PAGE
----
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Care Proceedings and International Kinship Care

Date:19 SEP 2022
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Maria Wright, PhD Candidate, University of Bristol, School of Law

Keywords: Care proceedings – Kinship care – Cross-border – Special guardianship – 1996 Hague Child Protection Convention

Studies of care proceedings in England have established a rise in the number of children placed with kinship carers at the end of proceedings, and a corresponding fall in the number of children placed for adoption. Coupled with this there has been a concern about children being placed with kinship carers with whom they have little or no pre-existing relationship. Where a child in need of protection from abuse or neglect has transnational connections, it may be necessary to explore their potential placement with a kinship carer overseas. However, there are clear challenges associated with establishing whether an international kinship care placement is in a child’s best interests and securing a legal framework for any international kinship care placement. This study draws upon a quantitative and qualitative analysis of 100 care cases heard in England between 2015-2018, together with qualitative interviews with professionals with experience of international kinship care. It identifies significant challenges for professionals and courts associated with trying to ‘fit’ cross-border situations into a domestic legal framework. It suggests that these difficulties stem from an approach in care proceedings which fails treat international kinship care as a distinct form of care, with its own potential strengths and challenges.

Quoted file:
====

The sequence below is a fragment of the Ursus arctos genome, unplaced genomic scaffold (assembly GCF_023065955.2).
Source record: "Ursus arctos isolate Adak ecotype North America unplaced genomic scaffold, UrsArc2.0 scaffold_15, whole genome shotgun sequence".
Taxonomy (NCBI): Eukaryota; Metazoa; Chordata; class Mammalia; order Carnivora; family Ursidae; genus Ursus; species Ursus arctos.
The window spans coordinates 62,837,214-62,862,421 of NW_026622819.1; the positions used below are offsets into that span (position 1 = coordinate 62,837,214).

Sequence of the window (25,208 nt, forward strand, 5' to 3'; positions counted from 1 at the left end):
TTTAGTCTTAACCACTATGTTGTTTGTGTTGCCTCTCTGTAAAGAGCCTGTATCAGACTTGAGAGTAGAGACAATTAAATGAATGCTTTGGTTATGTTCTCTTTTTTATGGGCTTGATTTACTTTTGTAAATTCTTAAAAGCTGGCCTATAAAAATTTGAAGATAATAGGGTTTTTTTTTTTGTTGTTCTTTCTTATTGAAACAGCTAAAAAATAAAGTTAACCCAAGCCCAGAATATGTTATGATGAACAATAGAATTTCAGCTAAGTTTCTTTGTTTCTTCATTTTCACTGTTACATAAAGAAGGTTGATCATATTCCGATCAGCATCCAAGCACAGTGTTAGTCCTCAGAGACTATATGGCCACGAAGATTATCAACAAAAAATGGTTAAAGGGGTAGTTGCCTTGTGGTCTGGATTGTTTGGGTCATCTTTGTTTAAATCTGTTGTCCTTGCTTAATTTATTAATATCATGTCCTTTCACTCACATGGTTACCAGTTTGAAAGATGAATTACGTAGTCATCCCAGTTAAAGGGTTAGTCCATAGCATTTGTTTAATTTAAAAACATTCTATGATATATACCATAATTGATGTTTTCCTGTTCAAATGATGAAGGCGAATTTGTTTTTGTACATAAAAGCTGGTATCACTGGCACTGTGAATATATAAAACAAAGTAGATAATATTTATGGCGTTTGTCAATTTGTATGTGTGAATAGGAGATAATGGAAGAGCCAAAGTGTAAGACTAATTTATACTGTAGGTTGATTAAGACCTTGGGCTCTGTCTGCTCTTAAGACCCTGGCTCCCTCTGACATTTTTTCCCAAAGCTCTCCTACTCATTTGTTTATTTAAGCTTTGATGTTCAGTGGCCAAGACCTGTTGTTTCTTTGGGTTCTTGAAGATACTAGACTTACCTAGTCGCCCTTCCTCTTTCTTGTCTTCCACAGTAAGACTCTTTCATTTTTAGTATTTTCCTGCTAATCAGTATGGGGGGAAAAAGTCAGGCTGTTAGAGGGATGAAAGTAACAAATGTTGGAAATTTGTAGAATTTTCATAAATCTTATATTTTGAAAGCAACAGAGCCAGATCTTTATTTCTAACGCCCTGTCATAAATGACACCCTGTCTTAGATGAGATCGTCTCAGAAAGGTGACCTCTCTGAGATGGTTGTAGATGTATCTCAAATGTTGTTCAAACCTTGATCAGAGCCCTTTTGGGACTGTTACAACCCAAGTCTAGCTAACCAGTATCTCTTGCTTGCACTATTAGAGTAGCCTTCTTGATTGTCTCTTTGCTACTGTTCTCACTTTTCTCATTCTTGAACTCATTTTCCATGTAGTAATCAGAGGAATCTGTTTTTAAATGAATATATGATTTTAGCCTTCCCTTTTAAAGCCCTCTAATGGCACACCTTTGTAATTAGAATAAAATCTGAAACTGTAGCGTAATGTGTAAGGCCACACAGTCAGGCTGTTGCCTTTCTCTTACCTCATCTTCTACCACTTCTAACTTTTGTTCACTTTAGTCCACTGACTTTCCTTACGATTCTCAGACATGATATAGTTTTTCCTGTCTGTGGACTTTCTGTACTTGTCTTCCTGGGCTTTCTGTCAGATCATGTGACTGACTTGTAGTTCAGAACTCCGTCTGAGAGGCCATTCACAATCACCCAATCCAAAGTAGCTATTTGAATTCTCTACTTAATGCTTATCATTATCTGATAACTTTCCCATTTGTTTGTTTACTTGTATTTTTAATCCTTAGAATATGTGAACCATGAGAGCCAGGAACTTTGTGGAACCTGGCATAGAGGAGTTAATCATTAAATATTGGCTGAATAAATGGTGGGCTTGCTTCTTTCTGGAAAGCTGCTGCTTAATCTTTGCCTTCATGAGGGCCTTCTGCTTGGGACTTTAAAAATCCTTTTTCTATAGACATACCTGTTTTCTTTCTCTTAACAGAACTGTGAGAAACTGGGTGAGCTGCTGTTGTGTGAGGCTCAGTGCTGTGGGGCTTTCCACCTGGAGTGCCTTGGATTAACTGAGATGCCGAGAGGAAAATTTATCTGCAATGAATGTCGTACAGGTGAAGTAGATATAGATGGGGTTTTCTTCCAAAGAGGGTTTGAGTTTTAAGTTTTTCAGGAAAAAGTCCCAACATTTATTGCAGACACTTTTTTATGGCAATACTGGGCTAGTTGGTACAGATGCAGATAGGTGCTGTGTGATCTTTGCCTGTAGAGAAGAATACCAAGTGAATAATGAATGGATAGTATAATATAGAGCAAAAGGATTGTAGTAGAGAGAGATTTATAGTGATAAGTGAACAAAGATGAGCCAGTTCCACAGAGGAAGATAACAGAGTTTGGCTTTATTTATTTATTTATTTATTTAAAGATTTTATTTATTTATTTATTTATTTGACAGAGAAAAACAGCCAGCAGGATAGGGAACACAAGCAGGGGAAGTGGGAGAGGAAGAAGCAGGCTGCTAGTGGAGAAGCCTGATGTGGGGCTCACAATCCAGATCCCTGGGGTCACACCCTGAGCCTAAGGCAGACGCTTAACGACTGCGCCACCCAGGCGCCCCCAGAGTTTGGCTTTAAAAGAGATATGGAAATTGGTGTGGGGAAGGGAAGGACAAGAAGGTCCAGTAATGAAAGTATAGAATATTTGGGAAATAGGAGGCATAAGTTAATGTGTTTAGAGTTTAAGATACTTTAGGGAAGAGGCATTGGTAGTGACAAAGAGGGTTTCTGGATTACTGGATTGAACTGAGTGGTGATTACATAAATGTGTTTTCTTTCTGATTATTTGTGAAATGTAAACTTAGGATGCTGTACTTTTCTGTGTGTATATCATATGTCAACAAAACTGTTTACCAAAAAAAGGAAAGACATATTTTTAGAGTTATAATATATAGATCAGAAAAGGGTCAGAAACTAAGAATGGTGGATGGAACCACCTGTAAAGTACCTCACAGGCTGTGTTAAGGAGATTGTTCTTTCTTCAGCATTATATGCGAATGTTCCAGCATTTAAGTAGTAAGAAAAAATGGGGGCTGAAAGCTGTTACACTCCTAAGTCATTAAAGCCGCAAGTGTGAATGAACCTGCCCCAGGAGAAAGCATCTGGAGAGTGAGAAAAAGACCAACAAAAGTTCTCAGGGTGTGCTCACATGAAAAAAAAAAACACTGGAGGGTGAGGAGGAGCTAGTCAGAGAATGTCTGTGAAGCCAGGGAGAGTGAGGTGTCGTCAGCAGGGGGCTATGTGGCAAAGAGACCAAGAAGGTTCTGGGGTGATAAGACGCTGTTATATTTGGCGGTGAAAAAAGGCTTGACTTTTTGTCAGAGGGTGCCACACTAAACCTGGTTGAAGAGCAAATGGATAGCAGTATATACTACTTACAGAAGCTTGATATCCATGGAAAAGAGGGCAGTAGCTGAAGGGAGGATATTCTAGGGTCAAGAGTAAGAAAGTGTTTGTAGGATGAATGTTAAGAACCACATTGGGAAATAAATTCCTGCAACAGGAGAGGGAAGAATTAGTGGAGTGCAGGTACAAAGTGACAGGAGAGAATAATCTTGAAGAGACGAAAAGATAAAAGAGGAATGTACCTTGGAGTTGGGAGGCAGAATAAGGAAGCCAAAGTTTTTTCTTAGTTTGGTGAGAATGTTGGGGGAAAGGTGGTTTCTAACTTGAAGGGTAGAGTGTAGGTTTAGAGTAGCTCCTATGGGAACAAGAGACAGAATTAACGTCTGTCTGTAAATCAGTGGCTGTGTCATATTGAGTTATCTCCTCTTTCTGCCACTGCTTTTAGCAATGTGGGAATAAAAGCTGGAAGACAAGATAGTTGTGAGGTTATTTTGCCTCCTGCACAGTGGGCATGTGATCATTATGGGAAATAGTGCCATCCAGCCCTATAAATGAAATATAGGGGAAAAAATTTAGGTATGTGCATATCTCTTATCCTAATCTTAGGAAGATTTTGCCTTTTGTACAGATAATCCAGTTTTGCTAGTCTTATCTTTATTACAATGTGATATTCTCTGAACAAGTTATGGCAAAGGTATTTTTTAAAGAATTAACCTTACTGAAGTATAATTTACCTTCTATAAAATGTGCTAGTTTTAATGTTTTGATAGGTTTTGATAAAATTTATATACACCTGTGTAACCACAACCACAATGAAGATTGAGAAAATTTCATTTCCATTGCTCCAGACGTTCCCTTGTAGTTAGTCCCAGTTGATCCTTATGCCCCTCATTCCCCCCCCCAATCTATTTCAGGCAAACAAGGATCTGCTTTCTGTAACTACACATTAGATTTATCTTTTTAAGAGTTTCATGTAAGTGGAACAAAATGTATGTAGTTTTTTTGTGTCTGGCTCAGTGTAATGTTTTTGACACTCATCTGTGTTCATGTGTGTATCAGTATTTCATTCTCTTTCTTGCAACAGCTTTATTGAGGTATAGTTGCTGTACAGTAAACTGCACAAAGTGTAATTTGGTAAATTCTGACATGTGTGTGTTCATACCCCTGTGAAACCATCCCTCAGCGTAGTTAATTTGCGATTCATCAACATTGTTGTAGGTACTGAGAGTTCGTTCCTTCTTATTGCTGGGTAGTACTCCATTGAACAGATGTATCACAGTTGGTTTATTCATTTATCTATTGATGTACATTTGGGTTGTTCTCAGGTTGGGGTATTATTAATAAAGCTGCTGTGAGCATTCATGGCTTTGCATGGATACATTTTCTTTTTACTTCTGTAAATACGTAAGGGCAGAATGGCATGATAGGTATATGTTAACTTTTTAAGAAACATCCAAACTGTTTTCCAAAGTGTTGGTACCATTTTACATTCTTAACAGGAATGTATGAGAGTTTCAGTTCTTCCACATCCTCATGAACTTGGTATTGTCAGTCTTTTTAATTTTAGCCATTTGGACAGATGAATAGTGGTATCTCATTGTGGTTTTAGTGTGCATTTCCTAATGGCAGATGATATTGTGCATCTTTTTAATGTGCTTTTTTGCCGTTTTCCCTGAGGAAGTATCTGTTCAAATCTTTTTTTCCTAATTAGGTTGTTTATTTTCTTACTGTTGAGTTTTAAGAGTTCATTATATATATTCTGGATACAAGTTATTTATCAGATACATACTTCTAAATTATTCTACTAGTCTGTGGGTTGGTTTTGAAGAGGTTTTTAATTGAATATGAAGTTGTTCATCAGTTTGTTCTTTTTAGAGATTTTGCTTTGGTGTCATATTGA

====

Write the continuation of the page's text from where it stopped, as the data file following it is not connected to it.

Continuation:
This article has been accepted for publication in Child and Family Law Quarterly in Issue 6, Vol 34, Year 2022. The final published version of this article will be published and made publicly available here 24 months after its publication date, under a CC-BY-NC licence. 

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